Charlie Rangel, falling with grace

Rep. Charles B. Rangel (D-N.Y.) acknowledges that he has made mistakes but insists that he is not corrupt. The House voted Thursday to censure the congressman.
By Dana Milbank
Washington Post Staff Writer
Thursday, July 29, 2010

The moment Charlie Rangel walked into the ballroom for a luncheon with the National Urban League on Wednesday, he was surrounded by reporters and cameras.

Politely, as ever, Rangel declined to answer questions, until Devlin Barrett of the Wall Street Journal asked, "How are you feeling, sir?"

The embattled lawmaker flashed a million-dollar smile and tucked his thumbs in his lapels. "How do I look?" he replied.

Rangel looked great: The 80-year-old Democratic congressman from New York had a rose-colored handkerchief in his pocket and a pink necktie over a gold collar bar and a textured two-tone shirt, all brought together by a black pinstriped suit that accented his silver hair and mustache. But beneath that dapper exterior was a man in turmoil, a politician who had mere hours to choose between two grim options.

Charged with multiple violations of House ethics rules over his fundraising, his financial forms and his taxes, Rangel has until Thursday to strike a plea bargain that would require him to admit to serious ethics offenses. Otherwise, he will be put on trial this fall by his colleagues. If he chooses the first option, he will probably never recover his chairmanship of the Ways and Means Committee, which he was forced to surrender earlier this year. If he chooses the second option, the resulting spectacle makes it more likely that no Democrat will be the Ways and Means chairman, because the political damage could help Republicans take the House.

A few backbench Democrats have called for Rangel's resignation, others are pushing him to settle the charges, and "everybody," as Majority Leader Steny Hoyer puts it, "would like to have it go away."

Yet Rangel pressed on as if he was untroubled by the life-altering decision facing him. "It's going to be a wonderful luncheon," he informed the reporters as he made his way into the ballroom at the convention center.

It might have been more wonderful if 15 cameras weren't filming him as he ate his salmon lunch and accepted sympathetic pats on the back from the Urban Leaguers. A similar number of cameras awaited his arrival on the stage, after the Urban League official introducing him recalled his status as a founder of the Congressional Black Caucus but skipped gently past Rangel's lost Ways and Means chairmanship by obliquely noting that he "currently serves as that committee's senior member."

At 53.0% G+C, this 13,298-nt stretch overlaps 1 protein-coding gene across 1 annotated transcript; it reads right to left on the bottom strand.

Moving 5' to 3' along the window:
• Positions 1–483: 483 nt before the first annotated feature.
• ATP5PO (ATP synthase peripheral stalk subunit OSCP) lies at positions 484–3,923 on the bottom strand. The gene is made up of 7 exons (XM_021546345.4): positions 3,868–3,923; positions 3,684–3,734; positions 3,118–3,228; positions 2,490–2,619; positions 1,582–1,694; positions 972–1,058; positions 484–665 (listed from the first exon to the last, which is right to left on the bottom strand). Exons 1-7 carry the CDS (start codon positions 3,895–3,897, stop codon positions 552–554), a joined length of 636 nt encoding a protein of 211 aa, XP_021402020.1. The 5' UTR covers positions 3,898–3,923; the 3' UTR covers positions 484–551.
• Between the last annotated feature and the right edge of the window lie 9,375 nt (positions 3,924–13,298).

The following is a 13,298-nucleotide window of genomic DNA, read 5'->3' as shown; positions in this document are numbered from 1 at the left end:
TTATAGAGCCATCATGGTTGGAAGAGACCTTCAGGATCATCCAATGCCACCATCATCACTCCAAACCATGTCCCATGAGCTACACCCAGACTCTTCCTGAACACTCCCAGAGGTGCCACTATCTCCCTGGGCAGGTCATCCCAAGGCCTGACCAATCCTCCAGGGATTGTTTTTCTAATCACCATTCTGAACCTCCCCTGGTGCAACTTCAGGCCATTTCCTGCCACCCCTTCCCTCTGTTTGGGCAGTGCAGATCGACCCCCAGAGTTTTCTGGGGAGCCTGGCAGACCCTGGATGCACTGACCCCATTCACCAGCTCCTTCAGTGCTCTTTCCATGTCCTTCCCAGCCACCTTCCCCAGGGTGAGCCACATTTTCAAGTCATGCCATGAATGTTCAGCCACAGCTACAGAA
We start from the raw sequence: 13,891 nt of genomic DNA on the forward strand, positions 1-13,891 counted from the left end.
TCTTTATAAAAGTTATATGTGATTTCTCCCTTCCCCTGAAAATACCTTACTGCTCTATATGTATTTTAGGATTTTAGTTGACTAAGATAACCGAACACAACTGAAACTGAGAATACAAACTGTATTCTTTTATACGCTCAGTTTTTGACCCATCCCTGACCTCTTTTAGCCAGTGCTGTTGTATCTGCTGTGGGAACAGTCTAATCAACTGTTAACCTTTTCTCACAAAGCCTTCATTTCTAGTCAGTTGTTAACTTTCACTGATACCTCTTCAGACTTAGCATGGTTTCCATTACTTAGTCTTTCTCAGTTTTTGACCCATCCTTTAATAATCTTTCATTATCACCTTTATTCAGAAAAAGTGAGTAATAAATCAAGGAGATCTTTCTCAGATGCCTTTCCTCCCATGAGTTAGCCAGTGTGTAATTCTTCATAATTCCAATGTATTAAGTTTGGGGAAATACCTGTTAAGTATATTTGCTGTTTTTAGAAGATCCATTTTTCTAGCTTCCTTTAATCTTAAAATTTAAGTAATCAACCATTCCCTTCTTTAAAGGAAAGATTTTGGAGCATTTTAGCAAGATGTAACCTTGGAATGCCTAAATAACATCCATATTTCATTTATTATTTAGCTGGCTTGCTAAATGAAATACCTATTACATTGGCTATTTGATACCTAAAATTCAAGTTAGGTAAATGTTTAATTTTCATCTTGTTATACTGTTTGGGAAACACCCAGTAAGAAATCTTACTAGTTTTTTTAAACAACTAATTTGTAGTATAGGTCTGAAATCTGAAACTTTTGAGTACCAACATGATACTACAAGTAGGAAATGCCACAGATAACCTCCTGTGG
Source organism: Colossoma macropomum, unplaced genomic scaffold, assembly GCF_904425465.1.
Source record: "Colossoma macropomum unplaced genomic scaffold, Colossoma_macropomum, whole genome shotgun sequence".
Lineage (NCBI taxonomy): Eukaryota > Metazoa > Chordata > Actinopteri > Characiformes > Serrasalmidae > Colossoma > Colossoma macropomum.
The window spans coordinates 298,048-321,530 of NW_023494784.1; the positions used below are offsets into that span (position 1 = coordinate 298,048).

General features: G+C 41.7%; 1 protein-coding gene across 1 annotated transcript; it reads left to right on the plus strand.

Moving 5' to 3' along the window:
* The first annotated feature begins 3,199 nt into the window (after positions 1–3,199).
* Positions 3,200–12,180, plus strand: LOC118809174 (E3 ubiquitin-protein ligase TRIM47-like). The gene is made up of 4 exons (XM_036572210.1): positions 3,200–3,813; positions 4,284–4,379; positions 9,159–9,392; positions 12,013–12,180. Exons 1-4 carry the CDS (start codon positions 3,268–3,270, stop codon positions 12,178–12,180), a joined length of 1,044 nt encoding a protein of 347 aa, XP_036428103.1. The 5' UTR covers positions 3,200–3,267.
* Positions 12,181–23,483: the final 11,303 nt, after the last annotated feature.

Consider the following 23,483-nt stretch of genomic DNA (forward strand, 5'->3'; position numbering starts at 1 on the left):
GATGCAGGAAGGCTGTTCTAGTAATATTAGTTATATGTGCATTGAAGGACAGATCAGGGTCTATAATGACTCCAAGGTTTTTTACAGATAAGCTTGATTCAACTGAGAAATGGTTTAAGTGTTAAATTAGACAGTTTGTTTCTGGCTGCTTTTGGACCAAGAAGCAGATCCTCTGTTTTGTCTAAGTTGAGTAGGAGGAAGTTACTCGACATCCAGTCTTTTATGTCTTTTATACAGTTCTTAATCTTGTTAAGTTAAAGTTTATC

African drum music sounded, the audience applauded, and that famous, raspy voice filled the hall. He made no direct mention of his troubles, but those seeking allegorical significance in his words could easily find some. He spoke of being an "old-timer" at an Urban League reception the night before, and about the young people carrying on the traditions. "Whether it's personal or political, we all know that life ain't been no crystal stair," Rangel said. "And what we have to do," he continued, is make sure "that fairness and equity includes us. And any time, for any purpose, we find ourselves excluded, there's something that we can't do: We can't give up, we can't give out, and we can't give in."

"And all I can promise you," Rangel went on, "is that, when the sun shines and everything is settled, we once again will be standing together with dignity and with honor to complete our jobs for our communities and these great United States."

In a show of confidence, or defiance, Rangel, rather than slip back behind the curtain, then walked out the center aisle and right into the pack of reporters. "Okay, let's get together," he said, allowing the cameras to encircle him. "Believe me, as unpleasant as it may appear to be tomorrow, you cannot be asking for a hearing and a discussion of the facts for close to two years while not feeling some sense of relief that at long last we can talk about the allegation."

A relief? An aide put a hand on Rangel's back and tried to lead him away, but the mob followed him down the convention-hall stairs, some calling out questions and a few stumbling on the steps. Outside, his staffers tried frantically to locate Rangel's driver, while the congressman pulled out a cellphone and pleaded, "I have to make a couple of calls, and at some point it would be very nice if I could say, 'Thank you, see you later.' " Finally, a silver PT Cruiser pulled up with New York plates saying "NYREP15" and Rangel climbed in.

"Excuse me, who was that?" a young woman on the sidewalk asked the reporters.

That was Charlie Rangel, who took 36 years to climb to the top, only to lose it all in an instant.

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